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Forum topic by rockus posted 07-02-2018 11:11 PM 938 views 0 times favorited 21 replies Add to Favorites Watch
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rockus

9 posts in 880 days


07-02-2018 11:11 PM

Topic tags/keywords: question pine sander

Recently I have been blessed with quite a few local orders for various furniture projects that I like to make, including cedar adirondack chairs and some inexpensive children’s furniture made from construction lumber. I need to try to speed up my production to handle the volume and keep my turn times reasonable. I would say that 60-70% of my time is currently spent sanding.

My first thought was to purchase a drum sander. However, none of this stuff makes me very much profit, so I don’t want to spend a ton on speeding up its production and end up in the red for the next year. Besides that, I don’t anticipate needing a thickness sander, just something that will help me get to a finished surface quicker. I have considered purchasing a Jet 10-20 drum sander that I found used for $400. I have also considered building a drum sander based on Stumpy Nubs’ plans (probably still close to $400 as well as a LOT of time), or using my lathe as a drum sander like in this video (by far the least expensive solution, but probably not all that reliable):

https://youtu.be/gWR06B27p7E

After searching around on LumberJocks, I also found a good many threads as well as some YouTube links for shop-made v-drum sanders. This got me excited until I noticed a comment that it is difficult to use a v-drum sander consistently on long boards. There are MANY boards in these projects that are in the 36” range, and quite a few that are longer than that, up to 80”.

After thinking about this for some time now, I have come up with a hypothetical question that gets to the crux of my situation, and am very interested in how you all might approach it:

How would you go about finish sanding 100 construction-grade 2×4s if you needed to get it done quickly, and without spending more than $500?

Maybe the v-drum sander will be fine for what I need it for? Maybe a shop-made drum sander is the only way to stay under the $500 and still get what I need?


21 replies so far

View LesB's profile

LesB

2126 posts in 3862 days


#1 posted 07-03-2018 12:04 AM

The fastest way to a smooth finish on the type of surfaces you are describing is with a planer. One of the table top variety would work fine just making light passes. You will probably have more use for a planer in the future than a drum sander so think of it as a long time purchase and if you expect to use rough wood in the future I’m sure it will eventually pay for itself and you might want to consider a bigger planer.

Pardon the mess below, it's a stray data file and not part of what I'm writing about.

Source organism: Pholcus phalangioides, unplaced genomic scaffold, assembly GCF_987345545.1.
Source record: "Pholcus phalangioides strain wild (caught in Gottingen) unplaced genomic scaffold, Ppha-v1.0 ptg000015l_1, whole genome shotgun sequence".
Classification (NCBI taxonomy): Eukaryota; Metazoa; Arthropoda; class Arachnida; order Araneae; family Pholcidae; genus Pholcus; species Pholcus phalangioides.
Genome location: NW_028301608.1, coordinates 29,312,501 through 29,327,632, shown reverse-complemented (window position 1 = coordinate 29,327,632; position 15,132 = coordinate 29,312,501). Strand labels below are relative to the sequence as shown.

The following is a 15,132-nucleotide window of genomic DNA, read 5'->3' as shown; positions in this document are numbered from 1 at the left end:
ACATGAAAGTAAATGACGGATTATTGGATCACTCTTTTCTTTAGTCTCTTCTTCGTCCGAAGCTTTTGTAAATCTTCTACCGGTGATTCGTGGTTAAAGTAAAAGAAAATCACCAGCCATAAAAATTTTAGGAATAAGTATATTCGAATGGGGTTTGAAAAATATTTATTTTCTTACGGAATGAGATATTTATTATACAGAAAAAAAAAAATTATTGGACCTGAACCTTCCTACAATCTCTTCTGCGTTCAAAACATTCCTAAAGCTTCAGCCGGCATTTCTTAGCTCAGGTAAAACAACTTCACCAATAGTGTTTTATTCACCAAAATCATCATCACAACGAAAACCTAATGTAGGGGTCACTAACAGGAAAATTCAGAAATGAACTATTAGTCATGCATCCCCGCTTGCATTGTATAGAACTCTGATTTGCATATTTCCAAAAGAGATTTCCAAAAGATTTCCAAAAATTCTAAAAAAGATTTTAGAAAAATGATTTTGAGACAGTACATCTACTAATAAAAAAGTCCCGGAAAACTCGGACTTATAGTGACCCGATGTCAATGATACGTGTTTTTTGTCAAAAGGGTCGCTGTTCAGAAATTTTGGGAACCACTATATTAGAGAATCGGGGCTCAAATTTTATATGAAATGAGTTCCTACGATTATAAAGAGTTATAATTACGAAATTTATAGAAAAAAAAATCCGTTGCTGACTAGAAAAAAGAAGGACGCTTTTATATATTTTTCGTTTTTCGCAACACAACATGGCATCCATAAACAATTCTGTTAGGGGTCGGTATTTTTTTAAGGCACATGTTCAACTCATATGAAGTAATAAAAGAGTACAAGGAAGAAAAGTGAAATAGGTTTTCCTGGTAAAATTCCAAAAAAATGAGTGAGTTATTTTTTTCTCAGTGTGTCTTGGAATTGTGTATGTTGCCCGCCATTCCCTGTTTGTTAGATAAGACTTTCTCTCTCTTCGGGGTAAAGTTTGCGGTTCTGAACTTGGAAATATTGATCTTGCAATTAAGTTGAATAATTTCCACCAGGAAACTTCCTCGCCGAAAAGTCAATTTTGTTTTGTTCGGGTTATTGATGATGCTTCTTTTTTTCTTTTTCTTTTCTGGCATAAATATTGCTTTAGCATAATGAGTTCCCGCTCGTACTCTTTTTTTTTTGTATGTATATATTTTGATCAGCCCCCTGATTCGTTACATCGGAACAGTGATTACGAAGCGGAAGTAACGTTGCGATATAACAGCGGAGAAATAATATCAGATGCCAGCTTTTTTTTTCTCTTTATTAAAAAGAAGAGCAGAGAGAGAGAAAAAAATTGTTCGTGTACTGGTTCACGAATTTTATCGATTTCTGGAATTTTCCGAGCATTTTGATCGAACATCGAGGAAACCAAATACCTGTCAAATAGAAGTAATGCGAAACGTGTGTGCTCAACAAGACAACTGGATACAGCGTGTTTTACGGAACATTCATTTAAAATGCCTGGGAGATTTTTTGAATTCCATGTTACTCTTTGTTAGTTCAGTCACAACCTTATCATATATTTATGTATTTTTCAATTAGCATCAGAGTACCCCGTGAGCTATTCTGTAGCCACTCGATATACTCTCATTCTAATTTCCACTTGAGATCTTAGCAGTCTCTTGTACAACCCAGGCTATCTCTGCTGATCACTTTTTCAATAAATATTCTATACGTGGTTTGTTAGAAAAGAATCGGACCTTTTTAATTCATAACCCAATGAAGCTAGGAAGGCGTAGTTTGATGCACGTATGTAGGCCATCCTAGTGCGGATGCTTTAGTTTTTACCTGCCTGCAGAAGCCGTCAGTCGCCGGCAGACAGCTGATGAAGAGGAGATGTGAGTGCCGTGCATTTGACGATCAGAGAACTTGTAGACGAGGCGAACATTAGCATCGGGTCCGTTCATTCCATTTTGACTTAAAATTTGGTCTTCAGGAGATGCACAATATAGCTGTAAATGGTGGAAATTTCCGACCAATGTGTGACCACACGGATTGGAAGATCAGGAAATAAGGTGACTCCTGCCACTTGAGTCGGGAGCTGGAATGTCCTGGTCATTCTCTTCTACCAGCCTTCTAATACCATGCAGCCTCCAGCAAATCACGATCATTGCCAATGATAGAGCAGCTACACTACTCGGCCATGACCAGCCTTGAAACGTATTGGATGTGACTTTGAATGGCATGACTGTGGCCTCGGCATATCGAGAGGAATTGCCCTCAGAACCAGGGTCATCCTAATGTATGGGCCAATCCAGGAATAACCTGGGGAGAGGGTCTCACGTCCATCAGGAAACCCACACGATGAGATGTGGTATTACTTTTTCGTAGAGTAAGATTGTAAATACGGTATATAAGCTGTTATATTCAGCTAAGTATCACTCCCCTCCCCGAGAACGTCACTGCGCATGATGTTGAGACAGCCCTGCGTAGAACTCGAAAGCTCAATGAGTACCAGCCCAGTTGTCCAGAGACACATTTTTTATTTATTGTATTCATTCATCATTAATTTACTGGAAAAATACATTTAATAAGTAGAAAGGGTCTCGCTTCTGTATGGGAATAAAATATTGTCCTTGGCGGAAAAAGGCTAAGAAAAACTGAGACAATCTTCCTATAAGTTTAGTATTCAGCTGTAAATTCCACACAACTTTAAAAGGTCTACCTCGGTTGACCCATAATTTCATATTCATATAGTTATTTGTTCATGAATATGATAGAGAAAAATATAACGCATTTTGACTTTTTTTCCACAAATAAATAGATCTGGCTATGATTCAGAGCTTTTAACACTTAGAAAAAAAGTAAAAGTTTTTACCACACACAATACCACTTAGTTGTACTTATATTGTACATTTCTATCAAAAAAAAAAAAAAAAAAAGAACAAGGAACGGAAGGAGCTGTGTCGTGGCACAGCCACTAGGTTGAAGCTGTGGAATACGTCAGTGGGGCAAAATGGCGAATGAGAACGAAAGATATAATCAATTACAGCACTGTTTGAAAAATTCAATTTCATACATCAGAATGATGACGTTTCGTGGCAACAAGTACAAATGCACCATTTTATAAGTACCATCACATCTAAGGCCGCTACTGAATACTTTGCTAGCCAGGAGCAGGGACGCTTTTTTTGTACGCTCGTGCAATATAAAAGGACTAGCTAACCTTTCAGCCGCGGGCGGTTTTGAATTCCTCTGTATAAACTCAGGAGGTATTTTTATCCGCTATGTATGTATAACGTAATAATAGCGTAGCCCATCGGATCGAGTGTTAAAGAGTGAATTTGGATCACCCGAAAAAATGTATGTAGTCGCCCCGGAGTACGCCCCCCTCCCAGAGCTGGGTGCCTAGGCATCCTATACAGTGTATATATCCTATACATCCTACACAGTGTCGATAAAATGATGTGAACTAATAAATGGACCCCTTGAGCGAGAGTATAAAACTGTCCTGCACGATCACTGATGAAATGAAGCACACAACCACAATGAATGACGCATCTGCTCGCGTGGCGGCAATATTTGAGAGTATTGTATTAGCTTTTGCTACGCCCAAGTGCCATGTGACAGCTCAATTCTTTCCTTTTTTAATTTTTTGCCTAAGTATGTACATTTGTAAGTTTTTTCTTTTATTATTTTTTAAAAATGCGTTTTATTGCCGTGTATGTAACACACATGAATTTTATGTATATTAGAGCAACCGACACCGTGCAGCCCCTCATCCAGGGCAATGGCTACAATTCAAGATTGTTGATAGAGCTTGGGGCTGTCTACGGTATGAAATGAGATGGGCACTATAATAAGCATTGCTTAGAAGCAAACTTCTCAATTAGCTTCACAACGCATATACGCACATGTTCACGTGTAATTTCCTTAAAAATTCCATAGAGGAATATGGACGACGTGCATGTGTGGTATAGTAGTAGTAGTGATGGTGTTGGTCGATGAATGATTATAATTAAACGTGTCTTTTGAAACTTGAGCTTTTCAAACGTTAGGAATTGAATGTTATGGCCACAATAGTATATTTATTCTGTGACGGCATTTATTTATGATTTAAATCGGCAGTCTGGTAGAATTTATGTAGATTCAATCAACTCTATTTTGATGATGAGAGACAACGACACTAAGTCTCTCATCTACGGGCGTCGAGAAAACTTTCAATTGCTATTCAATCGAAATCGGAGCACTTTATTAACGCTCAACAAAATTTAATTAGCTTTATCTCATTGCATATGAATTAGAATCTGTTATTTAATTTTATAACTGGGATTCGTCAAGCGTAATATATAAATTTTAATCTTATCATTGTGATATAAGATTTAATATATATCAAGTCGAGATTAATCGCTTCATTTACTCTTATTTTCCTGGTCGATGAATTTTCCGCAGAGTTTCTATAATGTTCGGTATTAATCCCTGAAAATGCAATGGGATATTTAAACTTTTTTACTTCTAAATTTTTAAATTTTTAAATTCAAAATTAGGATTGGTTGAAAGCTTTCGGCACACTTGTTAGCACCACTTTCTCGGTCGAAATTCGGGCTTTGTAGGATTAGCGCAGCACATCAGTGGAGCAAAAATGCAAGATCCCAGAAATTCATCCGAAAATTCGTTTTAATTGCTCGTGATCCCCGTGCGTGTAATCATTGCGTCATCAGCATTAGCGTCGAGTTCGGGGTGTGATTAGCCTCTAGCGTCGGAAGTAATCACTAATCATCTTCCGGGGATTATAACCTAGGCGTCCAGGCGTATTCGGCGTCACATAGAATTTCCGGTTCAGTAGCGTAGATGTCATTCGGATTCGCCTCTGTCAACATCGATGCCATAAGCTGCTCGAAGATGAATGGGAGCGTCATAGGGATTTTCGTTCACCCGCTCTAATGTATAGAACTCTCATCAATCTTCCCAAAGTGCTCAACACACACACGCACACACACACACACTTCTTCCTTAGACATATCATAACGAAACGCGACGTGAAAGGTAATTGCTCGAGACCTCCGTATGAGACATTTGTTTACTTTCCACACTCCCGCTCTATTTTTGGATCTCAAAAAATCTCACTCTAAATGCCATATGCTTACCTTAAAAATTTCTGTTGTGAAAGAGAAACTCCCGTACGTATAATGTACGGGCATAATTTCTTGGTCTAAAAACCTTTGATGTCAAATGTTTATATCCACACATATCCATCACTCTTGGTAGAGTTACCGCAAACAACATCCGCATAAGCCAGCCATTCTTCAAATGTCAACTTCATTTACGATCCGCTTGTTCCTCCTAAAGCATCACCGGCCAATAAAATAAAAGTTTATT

-- Les B, Oregon

View JAAune's profile

JAAune

1864 posts in 2736 days


#2 posted 07-03-2018 12:06 AM

If thickness sanding isn’t important, then the drum sander is probably not the best option. It’s not as fast as a wide belt sander and you’ll still need to sand off the drum marks.

A Rotex is nice, fast and easy to handle but it’s more than $500. On the budget you’re on, I’d choose a belt sander or perhaps an inline air sander assuming a large compressor was on hand. Both work quickly but do require some experience to use well – especially the belt sander.

-- See my work at http://remmertstudios.com and http://altaredesign.com

View AHuxley's profile

AHuxley

874 posts in 3741 days


#3 posted 07-03-2018 12:28 AM

A flap sander will significantly reduce the time spent on the rounded edges.

View rockus's profile

rockus

9 posts in 880 days


#4 posted 07-03-2018 01:26 AM

Thanks for the suggestions so far. I do have a benchtop DeWalt thickness planer that I like a great deal. I have trouble getting nice surfaces on construction grade lumber, though, since it tends to be pretty knotty with gnarly grain to boot.

The Rotex did catch my eye. I might end up going this route just because of its versatility, although it is more than I had hoped to pay.

JAAune – when you say wide belt sander, are you referring to a larger handheld belt sander? When I search for “wide belt sander” on google, I’m getting big commercial machines that are way up in the thousands.

View MrUnix's profile

MrUnix

7405 posts in 2618 days


#5 posted 07-03-2018 01:35 AM

There is alway the DIY route – got a treadmill? :)
(This guy has a nice setup with dual grit belts)

Cheers,
Brad

PS: I’ve got 6 treadmills for free in the last 2 years…

-- Brad in FL - In Dog I trust... everything else is questionable

View JAAune's profile

JAAune

1864 posts in 2736 days


#6 posted 07-03-2018 01:37 AM

I did mean the commercial wide belt machines but I only brought them up to highlight a shortcoming of drum sanders. Both types of machines do a good job of evenly sanding boards. But drum sanders are much, much slower and not really geared towards production so don’t expect speed from one. If perfect thickness isn’t necessary, I’d take a handheld belt sander or a 6” Rotex (5” isn’t as fast) over the drum sander.